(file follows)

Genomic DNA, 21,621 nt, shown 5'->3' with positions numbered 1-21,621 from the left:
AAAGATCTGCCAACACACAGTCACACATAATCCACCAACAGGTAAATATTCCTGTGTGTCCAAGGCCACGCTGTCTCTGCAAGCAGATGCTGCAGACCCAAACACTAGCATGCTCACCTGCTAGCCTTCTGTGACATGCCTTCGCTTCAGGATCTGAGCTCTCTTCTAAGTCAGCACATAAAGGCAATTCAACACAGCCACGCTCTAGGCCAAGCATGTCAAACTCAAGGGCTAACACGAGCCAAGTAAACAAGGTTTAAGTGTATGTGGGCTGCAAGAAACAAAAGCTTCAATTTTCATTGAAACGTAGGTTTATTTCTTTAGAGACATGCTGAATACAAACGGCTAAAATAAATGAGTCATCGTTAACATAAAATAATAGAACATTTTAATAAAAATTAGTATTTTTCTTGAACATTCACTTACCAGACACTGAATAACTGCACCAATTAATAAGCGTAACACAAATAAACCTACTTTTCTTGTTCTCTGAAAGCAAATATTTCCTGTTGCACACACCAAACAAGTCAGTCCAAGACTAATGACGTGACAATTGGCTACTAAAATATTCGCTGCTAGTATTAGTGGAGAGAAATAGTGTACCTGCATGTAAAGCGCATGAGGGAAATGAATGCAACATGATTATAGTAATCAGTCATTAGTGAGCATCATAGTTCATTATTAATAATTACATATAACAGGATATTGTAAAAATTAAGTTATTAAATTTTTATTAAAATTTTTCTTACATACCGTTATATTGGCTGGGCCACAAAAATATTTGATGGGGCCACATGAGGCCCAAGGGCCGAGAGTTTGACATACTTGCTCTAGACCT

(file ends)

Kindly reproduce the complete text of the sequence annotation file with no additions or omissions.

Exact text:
Genomic DNA, 21,621 nt, shown 5'->3' with positions numbered 1-21,621 from the left:
AAAGATCTGCCAACACACAGTCACACATAATCCACCAACAGGTAAATATTCCTGTGTGTCCAAGGCCACGCTGTCTCTGCAAGCAGATGCTGCAGACCCAAACACTAGCATGCTCACCTGCTAGCCTTCTGTGACATGCCTTCGCTTCAGGATCTGAGCTCTCTTCTAAGTCAGCACATAAAGGCAATTCAACACAGCCACGCTCTAGGCCAAGCATGTCAAACTCAAGGGCTAACACGAGCCAAGTAAACAAGGTTTAAGTGTATGTGGGCTGCAAGAAACAAAAGCTTCAATTTTCATTGAAACGTAGGTTTATTTCTTTAGAGACATGCTGAATACAAACGGCTAAAATAAATGAGTCATCGTTAACATAAAATAATAGAACATTTTAATAAAAATTAGTATTTTTCTTGAACATTCACTTACCAGACACTGAATAACTGCACCAATTAATAAGCGTAACACAAATAAACCTACTTTTCTTGTTCTCTGAAAGCAAATATTTCCTGTTGCACACACCAAACAAGTCAGTCCAAGACTAATGACGTGACAATTGGCTACTAAAATATTCGCTGCTAGTATTAGTGGAGAGAAATAGTGTACCTGCATGTAAAGCGCATGAGGGAAATGAATGCAACATGATTATAGTAATCAGTCATTAGTGAGCATCATAGTTCATTATTAATAATTACATATAACAGGATATTGTAAAAATTAAGTTATTAAATTTTTATTAAAATTTTTCTTACATACCGTTATATTGGCTGGGCCACAAAAATATTTGATGGGGCCACATGAGGCCCAAGGGCCGAGAGTTTGACATACTTGCTCTAGACCT